By Ana Martinez-Ortiz
When we die, we hope that we’ll be remembered but there are certain people in this world who will never be forgotten, and U.S. Rep. John Lewis was one of them.
Lewis passed away last week Friday, July 17. He was 80 years old and had fought a six-month battle with cancer. At the time of his death, Lewis was serving his country as a congressman for the state of Georgia’s Fifth Congressional District.
Lewis was known for many things. He played a pivotal role in the Civil Rights Movement, including the March on Washington and the Selma to Montgomery March, where he was beaten by police officers in what became known as “Bloody Sunday.” During an interview on The Daily Show with Trevor Noah, Lewis said that during the 60s he had been arrested 40 times and an additional five time while in Congress.
On July 7, 2020 he tweeted a photo of his mug shot from 59 years ago.
“59 years ago, today I was released from Parchman Farm Penitentiary after being arrested in Jackson, MS for using a so-called “white” restroom during the Freedom Rides of 1961,” he wrote.
Lewis was a part of the Freedom Riders and participated in lunch counter sit-ins, CNN reported. In 2015, he attended the San Diego Comic Con to promote his graphic novel series “March.” He wore a trench coat and a backpack, according to CNN. The outfit was a replica of the one he wore when he marched at Edmund Pettus Bridge. After his panel, he led a group of elementary school children in a march around the convention center.
As a congressman, he advocated for gun control, health care, COVID-19 resources and so much more.
He fought for the right to vote, for freedom, for equality and for basic human rights and he encouraged others to do the same.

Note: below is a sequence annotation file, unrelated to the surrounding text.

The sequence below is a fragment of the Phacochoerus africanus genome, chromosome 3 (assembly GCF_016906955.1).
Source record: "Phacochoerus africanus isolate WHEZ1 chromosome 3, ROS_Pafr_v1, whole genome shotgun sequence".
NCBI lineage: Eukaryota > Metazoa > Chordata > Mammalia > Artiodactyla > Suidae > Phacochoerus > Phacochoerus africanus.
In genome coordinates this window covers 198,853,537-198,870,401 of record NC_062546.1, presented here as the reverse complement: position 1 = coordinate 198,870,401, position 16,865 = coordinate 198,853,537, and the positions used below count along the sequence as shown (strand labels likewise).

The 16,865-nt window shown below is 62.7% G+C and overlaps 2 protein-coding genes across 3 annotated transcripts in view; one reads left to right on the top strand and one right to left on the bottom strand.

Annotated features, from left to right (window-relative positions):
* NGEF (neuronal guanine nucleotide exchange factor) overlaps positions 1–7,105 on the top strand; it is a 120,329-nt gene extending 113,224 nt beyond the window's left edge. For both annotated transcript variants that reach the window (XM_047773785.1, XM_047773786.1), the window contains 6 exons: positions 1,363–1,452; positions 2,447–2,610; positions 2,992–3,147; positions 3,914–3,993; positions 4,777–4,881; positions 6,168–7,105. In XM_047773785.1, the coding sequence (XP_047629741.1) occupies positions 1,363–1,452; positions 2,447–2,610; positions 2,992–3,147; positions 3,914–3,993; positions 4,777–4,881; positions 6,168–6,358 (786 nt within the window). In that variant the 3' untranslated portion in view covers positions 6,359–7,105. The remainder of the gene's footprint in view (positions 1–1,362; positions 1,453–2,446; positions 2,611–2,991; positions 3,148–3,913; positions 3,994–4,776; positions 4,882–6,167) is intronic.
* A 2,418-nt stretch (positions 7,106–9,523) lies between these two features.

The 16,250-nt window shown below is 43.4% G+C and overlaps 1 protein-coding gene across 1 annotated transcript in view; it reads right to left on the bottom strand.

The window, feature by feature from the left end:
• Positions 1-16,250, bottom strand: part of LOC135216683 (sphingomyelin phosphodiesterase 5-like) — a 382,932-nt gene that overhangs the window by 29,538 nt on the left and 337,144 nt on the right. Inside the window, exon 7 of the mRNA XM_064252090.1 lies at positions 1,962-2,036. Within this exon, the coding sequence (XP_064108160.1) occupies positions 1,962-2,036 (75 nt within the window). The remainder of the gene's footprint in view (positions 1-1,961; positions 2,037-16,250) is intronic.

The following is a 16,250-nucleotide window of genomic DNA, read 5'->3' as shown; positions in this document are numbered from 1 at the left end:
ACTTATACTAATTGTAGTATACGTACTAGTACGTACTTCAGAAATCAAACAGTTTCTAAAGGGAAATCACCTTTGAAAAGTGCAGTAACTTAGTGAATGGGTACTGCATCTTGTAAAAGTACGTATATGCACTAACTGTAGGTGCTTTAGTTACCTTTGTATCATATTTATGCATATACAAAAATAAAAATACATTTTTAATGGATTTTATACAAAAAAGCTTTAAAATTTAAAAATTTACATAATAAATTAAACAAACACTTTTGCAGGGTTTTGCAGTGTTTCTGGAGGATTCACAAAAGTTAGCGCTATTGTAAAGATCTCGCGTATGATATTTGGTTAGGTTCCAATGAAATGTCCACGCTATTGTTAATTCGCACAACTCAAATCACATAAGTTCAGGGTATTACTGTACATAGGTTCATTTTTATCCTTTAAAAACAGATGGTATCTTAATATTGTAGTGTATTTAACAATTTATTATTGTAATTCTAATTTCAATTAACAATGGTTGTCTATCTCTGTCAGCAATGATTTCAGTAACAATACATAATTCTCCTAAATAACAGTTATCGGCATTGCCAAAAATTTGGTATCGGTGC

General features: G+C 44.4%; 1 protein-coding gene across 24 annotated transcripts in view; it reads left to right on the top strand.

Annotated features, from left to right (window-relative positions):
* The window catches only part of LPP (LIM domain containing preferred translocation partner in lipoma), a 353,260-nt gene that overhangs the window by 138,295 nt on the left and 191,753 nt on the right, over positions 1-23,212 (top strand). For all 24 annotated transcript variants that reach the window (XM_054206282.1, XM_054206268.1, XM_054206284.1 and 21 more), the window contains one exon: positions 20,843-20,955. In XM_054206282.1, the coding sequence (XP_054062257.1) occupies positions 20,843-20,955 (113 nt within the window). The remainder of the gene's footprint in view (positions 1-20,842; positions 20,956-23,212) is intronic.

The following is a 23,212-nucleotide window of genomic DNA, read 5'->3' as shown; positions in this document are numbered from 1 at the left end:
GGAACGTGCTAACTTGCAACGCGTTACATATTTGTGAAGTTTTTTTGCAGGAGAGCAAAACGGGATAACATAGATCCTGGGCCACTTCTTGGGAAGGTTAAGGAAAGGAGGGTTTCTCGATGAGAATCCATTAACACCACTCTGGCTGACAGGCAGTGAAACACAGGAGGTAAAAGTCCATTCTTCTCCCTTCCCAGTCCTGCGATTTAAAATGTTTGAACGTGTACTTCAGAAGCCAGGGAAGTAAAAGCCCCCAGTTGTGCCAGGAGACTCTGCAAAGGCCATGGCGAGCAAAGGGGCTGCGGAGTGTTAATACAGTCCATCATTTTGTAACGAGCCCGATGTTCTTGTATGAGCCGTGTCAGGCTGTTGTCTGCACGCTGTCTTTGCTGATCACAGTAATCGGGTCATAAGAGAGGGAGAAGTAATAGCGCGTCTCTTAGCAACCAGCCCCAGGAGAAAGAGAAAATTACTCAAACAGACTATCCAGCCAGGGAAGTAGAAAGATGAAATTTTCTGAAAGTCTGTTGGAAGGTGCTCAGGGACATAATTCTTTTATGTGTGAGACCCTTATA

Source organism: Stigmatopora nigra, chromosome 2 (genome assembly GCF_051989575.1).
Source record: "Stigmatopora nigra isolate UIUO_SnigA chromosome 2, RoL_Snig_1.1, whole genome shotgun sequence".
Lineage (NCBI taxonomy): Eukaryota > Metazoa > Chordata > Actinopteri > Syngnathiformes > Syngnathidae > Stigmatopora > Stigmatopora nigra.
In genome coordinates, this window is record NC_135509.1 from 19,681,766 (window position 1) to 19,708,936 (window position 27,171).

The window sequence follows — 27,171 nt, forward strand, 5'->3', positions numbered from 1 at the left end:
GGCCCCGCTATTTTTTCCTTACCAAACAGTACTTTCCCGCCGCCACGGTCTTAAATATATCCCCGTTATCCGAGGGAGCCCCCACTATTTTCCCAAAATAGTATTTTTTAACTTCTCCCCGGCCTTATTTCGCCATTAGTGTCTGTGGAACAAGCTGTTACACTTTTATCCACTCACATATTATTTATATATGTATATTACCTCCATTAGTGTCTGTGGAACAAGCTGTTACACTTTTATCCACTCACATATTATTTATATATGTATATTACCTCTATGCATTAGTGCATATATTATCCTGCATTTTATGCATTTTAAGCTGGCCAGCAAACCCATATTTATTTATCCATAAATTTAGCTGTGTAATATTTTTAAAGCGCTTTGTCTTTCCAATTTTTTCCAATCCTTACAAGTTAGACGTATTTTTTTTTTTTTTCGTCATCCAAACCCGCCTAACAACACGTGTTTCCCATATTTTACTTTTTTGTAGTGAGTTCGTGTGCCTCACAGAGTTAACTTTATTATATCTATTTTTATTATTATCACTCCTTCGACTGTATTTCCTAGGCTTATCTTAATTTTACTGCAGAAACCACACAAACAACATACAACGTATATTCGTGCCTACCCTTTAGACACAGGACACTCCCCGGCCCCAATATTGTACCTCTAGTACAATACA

In June 2018, he tweeted, “Never, ever be afraid to make some noise and get in good trouble, necessary trouble.”
His phrase, “good trouble” has become a rallying cry among many.
Back in May, after the killing of George Floyd, Lewis made statement in support of the protestors.
“I know your pain, your rage, your sense of despair and hopelessness. Justice has, indeed, been denied far too long. Rioting, looting and burning is not the way. Organize. Demonstrate. Sit-in. Stand-up. Vote. Be constructive, not destructive,” Lewis said.
The Democratic National Convention Chair Tom Perez and Black Caucus Chair Virgie M. Rollins released a statement after his passing.
“John Lewis is everything we aspire to be as people, as leaders, and as a party. He taught us how to dream, how to work, how to sacrifice, and of course, how to make good trouble. He modeled a profound humility and a limitless ability to forgive in the face of even the most heinous acts. His zeal for justice was only matched by his capacity for compassion,” the statement read.
Perez and Rollins also praised Lewis for his bravery, especially the day he set foot on the Edmund Pettus Bridge where he was brutally beaten by police. He sacrificed himself, the statement read.
Milwaukee County Sheriff Earnell R. Lucas also made a statement.
“Congressman John Lewis was born of sharecroppers in a small, rural town in Alabama, but his life’s impact is one of influencing some of the most important figures in the 20th century in America and the world,” the statement read.
Lucas continued, “Congressman Lewis leaves a legacy of honor, courage and sacrifice that will forever leave an indelible impression on the conscience of our nation. Dr. King famously said, ‘The arc of the moral universe is long, but it bends toward justice.’ He is right and Congressman
Lewis lived each day of his life helping to bend that arc toward justice just a little bit more.”
Rev. Cordy Tindell “C.T.” Vivian, another Civil Rights Movement leader also passed away on Friday, July 17. Funeral arrangements for Congressman Lewis will be announced on Friday, July 24.
Although he is no longer physically present, Lewis’ legacy and work will continue as long as people continue to get in to “good trouble.”